"The object of all good literature is to purge the soul of its petty troubles." ~ P.G. Wodehouse

Saturday, August 27, 2011

Oscar Cullmann on Early Christian Worship

An extended quote from Cullmann's, Early Christian Worship, 1953 (originally Urchristentum und Gottesdienst, 1950):

"Two main features of the purpose of all early Christian gatherings for worship must still be stressed. First, the Lord's Supper is the natural climax towards which the service thus understood moves and without which it is not thinkable, since here Christ unites himself with his community as crucified and risen and makes it in this way one with himself, actually builds it up as his body (1 Cor. 10.l7). Corresponding to this all the other parts of the service have the risen Lord of the Church as their object. For this reason the day of the Lord's resurrection is the Christian festive day...

"The second main Christian feature of the early service is shown to us in the fact that the risen and present Lord of the Church who stands in the centre of the Christian gathering, points at one and the same time backwards to the crucified and risen historical Jesus and forwards to the coming Christ: what makes the service a real act of worship is the Holy Spirit. That is the characteristic of the Holy Spirit in the New Testament view, that he determines the present in the time sequence of God's act of salvation, but in such a way that, on the basis of what has happened in Christ in the past, he anticipates already the future, the last things" (pp. 34-35, emphasis original).

Thursday, August 25, 2011

The ESV Book of Common Prayer for Mobile

At the bottom of the blog, you will find a link to the Book of Common Prayer daily office lectionary from the ESV's website (multiple other reading plans are available). I often read the daily readings on my iPod touch since I can access it wherever there is wifi. The ESV also has made available an audio version of each reading. Today, when I logged in I noticed that they have changed the mobile format. One of the great changes that was made is the ability to listen to all of the readings one after the other. Previously, it was necessary to click each reading separately (1-3 Psalms, OT, NT, & Gospel) in order to listen to them. This morning I listened to all of the readings in 11+ minutes with only one click. Great addition. Thanks, ESV.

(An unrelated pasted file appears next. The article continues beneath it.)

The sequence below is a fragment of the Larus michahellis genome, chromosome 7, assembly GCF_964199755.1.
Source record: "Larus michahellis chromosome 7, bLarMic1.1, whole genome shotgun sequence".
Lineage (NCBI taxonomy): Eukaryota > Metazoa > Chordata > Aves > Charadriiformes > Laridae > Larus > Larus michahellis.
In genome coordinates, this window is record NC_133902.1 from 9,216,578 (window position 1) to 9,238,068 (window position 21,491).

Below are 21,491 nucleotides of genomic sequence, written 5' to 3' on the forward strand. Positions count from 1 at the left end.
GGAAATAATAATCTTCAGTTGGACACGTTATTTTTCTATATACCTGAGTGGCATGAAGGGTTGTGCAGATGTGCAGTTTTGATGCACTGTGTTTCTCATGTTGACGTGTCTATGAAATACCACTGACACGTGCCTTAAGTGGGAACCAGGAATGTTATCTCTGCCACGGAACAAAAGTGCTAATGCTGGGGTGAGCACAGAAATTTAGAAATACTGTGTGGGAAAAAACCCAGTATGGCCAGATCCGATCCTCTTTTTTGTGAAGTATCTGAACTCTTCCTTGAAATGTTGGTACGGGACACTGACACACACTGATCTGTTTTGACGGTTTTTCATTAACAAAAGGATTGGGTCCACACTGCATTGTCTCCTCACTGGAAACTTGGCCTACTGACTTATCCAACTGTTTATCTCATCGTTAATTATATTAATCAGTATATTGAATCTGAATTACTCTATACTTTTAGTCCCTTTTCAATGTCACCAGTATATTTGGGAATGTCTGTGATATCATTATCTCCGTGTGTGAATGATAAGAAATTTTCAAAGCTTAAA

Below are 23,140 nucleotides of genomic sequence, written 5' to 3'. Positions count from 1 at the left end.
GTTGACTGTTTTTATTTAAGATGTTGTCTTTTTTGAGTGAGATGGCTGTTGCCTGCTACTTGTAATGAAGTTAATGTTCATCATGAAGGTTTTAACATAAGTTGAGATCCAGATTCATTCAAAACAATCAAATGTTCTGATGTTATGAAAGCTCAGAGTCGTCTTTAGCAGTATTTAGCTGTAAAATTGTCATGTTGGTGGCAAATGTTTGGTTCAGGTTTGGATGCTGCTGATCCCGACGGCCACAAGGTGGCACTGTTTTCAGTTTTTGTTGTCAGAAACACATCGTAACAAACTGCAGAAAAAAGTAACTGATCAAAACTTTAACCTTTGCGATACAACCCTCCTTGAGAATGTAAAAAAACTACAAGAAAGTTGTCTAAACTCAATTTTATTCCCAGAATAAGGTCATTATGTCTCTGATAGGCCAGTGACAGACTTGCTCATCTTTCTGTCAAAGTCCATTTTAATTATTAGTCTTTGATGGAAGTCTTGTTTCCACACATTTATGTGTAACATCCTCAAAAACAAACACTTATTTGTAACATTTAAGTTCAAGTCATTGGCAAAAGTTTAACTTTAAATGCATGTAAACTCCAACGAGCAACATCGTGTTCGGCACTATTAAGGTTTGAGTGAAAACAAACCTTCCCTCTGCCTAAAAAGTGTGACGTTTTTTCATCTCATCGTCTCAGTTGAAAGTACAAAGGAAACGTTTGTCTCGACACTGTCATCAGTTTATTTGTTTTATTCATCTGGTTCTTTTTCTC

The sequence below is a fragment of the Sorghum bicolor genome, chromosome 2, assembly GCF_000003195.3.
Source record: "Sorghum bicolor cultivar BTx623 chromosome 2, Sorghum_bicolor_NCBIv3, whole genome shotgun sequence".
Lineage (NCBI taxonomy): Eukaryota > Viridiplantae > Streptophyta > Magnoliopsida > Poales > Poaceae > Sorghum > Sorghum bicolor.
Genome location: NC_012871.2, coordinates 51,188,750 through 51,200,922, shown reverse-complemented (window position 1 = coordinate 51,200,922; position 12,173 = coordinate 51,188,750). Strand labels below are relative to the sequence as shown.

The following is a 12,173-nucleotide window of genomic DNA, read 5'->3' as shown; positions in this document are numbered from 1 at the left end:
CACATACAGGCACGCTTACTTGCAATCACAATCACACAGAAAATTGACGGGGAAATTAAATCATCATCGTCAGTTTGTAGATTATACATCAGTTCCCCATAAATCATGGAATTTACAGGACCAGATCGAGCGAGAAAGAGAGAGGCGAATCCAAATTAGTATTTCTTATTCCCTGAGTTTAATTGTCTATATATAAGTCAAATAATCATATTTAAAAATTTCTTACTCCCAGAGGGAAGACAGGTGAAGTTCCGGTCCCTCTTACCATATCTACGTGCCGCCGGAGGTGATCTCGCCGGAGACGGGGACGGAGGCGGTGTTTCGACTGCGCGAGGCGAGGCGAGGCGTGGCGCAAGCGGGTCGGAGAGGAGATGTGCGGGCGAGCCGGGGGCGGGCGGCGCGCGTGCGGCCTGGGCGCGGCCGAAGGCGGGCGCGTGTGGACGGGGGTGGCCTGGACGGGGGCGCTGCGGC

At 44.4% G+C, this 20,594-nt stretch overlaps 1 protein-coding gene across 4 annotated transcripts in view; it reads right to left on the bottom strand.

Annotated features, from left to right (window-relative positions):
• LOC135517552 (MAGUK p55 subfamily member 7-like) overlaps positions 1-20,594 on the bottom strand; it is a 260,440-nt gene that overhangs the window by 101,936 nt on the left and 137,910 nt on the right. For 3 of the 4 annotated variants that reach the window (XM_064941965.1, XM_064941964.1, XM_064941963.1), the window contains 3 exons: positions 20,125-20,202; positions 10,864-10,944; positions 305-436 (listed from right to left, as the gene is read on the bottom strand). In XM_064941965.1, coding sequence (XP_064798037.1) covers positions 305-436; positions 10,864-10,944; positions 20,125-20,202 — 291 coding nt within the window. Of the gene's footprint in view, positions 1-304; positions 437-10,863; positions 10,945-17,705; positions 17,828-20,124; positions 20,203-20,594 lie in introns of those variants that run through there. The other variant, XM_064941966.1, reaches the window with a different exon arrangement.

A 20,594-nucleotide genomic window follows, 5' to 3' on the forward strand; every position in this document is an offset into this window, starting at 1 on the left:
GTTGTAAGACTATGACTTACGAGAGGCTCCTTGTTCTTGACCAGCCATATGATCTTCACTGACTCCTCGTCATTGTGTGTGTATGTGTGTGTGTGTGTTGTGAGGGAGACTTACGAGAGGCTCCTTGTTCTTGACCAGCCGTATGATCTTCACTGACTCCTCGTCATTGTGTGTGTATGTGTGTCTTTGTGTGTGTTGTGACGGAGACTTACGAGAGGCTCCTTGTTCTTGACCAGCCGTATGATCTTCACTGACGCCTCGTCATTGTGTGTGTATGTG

Friday, August 19, 2011

The Hermeneutical Role of Biblical Theology

Here are some comments by Graeme Goldsworthy in his book Gospel-Centered Hermeneutics: Foundations and Principles of Evangelical Biblical Interpretation. The comments come from his chapter "The Gospel and the Theological Dimension (II): Biblical and Systematic Theology."

Gospel-Centered Hermeneutics: Foundations and Principles of Evangelical Biblical Interpretation"The biblical theological dimension in hermeneutics is thus the major way of addressing the question of the gap between the text and the reader. It allows the reader to find where he or she actually fits into the totality of biblical revelation. If done with care, it will then provide the valid links between the meaning of a text in its own context and its application to the modern reader. The offending gap is the theological distance of texts from the modern reader. But, if the gap is uniformly closed by the reader to give an undifferentiated immediacy to all texts, the result is hermeneutical chaos. Some forms of pietism and 'Spirit-driven' subjective theology result in such an approach, which lacks any differentiation of texts. The kind of piety that primarily focuses on questions concerned with what the text says about us and our Christian living lacks Christological depth. This premature desire for immediate guidance ignores the relationship of the text to Christ. If there is one mediator between God and man, the man Jesus Christ (1 Tim. 2:5), then to seek understanding of either God or man without recourse to the mediator is a procedure that is Christologically flawed. If we are truly to understand what a text says about ourselves, we must follow the biblical path that leads first to Christ, for he defines who and what we are in him" (p. 263).